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Clinical Trials FAQ

What are Clinical Trials?                                                                                           

Clinical Trials are studies that are done to determine better methods of treating, preventing, and managing diseases as well as gaining a deeper understanding of the disease process.  They are a key tool in determining if a new drug or medical device is safe and effective. Often, they find new uses for an existing drug or drug combination and their outcomes can positively impact the quality of life for many disease sufferers.

Are clinical trials safe?

The same ethical and legal codes that govern medical practices apply to clinical trials.  They are heavily regulated by the FDA, the Department of Health and Human Services, and Independant Review Boards which are assigned to every study.  These regulatory bodies ensure that the rights of the participants are protected, that they are not subjected to unreasonable physical or emotional harm, and that their information remains confidential. They make sure all risks are kept to a minimum and that they are worth any potential benefits.

What is Informed Consent?

It is required that the study subeject is informed of any possible risks and/or benefits that may result from participation in the trial, as well as any available alternative forms of treatment.  This information will be in the Informed Consent Document that a member of the study team will go over with you.  Any questions you may have regarding the study should be addressed prior to signing the document.  The Informed Consent Document will include:

  • The purpose of the study
  • Any procedures that will be involved during the study
  • Any possible benefits and/or risks of taking part in the study
  • Your rights as a study participant
  • A statement that taking part in research is your choice
  • What are any available alternatives for treatment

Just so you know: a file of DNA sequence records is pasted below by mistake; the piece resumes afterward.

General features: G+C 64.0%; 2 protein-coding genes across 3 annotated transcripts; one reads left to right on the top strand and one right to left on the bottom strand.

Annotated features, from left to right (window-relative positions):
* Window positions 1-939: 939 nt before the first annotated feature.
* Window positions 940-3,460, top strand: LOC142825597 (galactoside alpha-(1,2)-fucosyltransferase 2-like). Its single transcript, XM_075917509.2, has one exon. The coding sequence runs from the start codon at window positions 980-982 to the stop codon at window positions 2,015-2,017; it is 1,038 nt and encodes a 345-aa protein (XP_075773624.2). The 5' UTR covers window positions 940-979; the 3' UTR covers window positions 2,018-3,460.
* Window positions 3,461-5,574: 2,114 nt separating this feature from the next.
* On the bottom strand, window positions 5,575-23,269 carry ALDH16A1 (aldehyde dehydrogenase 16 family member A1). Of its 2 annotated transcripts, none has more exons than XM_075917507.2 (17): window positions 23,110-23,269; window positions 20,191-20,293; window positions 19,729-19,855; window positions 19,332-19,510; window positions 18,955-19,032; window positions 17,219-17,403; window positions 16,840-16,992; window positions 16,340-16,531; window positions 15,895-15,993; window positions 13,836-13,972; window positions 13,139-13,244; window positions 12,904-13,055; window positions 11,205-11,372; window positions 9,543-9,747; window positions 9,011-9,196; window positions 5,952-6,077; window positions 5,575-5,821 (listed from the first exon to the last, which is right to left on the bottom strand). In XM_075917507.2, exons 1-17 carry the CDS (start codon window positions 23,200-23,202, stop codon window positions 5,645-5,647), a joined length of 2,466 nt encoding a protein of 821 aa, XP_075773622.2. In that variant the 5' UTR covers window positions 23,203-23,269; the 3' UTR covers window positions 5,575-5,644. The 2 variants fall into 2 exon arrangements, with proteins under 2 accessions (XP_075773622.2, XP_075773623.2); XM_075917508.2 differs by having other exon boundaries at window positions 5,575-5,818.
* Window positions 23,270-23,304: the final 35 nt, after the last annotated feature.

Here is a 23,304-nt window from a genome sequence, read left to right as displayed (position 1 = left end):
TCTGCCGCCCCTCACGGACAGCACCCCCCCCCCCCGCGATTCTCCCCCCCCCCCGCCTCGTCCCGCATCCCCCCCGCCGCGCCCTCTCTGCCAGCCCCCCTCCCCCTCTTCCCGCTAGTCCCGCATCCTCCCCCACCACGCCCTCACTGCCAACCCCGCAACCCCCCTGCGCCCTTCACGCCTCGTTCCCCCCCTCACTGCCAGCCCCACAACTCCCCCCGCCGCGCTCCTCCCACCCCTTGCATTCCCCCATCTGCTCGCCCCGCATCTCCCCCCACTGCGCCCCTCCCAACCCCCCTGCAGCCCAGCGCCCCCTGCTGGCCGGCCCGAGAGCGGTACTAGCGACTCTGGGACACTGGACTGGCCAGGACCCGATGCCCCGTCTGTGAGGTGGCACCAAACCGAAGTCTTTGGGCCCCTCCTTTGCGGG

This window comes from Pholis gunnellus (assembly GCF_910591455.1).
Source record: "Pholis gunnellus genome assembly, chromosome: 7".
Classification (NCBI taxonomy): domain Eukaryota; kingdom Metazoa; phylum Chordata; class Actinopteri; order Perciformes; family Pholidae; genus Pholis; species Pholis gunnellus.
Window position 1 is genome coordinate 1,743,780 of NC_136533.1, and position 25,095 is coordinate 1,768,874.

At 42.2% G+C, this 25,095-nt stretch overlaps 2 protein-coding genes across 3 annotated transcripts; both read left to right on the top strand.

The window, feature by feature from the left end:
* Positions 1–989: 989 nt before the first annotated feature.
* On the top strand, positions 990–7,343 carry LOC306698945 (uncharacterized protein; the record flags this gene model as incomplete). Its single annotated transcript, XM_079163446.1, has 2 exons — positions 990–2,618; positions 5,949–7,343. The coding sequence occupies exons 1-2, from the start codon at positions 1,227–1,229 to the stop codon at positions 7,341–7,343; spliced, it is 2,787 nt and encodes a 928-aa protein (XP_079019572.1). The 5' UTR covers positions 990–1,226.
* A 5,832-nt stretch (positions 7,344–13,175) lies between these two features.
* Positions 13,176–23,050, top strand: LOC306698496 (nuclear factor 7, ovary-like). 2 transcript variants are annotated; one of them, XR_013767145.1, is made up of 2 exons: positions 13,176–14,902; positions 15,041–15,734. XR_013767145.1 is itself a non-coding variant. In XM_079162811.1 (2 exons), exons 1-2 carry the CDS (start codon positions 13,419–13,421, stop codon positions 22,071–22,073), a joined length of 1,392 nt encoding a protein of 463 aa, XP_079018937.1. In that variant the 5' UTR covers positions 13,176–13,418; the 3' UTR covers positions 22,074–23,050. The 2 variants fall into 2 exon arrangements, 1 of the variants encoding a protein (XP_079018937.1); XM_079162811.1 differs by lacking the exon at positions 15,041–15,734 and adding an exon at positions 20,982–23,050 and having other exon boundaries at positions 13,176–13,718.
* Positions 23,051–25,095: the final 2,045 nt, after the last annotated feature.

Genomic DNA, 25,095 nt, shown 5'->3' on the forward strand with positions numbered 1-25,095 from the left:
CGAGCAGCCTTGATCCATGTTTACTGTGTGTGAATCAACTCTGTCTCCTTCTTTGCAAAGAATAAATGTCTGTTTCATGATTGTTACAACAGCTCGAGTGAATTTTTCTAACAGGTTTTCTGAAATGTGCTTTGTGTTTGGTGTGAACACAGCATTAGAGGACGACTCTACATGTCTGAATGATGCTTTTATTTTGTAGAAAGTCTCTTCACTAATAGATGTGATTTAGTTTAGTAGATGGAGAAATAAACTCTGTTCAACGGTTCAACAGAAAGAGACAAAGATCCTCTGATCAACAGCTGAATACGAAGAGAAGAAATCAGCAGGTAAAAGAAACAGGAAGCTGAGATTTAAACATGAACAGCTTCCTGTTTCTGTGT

• How any new study information will be communicated to you that may cause you to change your mind about participation

Do not agree to take part in the study until you clearly understand the process and feel comfortable in participating. You are encouraged to consult your primary care physician, family members, or friends.  

Who can volunteer?

Each trial has a different set of criteria that determines if you are eligible to participate in that trial.  If you are interested in a particular study, you can contact the Research Department and they can go over the criteria to determine if that study is right for you.

What are my rights as a research subject?

As a research subject, you have the right to:

  • Not participate
  • Know the purpose of the research
  • Know what good may come from the study
  • Know what will happen to you during the study
  • Know any possible risks vs. benefits
  • Be informed of any alternative forms of treatment
  • Leave the study at any time, without penalty
  • Be informed of any new study information that becomes available
  • Ask questions

What is a Randomized Trial?

A randomized trial studies the difference between more than one type of treatment or procedure.  You will be assigned to a particular arm of the study purely by chance.  

What is a Control Group?

A control group is the standard to which others are measured.  The control group is usually given a placebo, or the standard course of treatment for an illness, while the other group(s) are given the experimental treatment. Researchers measure the difference in outcome between the different groups.

What is a placebo?

A placebo is an inactive form of treatment.  In clinical trials, placebos are compared to the experimental treatments to determine their effectiveness.

What is a Blind or Double-Blind study?

In a Blind study, the participant does not know whether they are part of the control group, or the expiremental group. In a Double-Blind study, neither the participant nor the researcher knows to which group the subject has been assigned.

What should I consider before deciding to participate?

Some things you may want to consider when deciding on whether or not to participate in a study:

  • How will participation in the trial effect my health?
  • How long will my participation in the trial last and how will if effect my daily life?
  • What kinds of tests will I have?
  • Is it possible that I may receive a placebo?
  • What happens to any study specimen that I give?
  • What happens to my confidential health information?
  • What happens if my condition worsens during the study?
  • Will I be compensated for my time?

Why participate?

Research participation is strictly voluntary.  What are some reasons you should participate in research?

  • You may benefit from cutting edge treatments that may not otherwise be available to you
  • Your condition is monitored closely during the course of the trial
  • You would be an integral part in finding new treatments and/or cures for future generations
  • Clinical trial participants are crucial to the advancement of medicine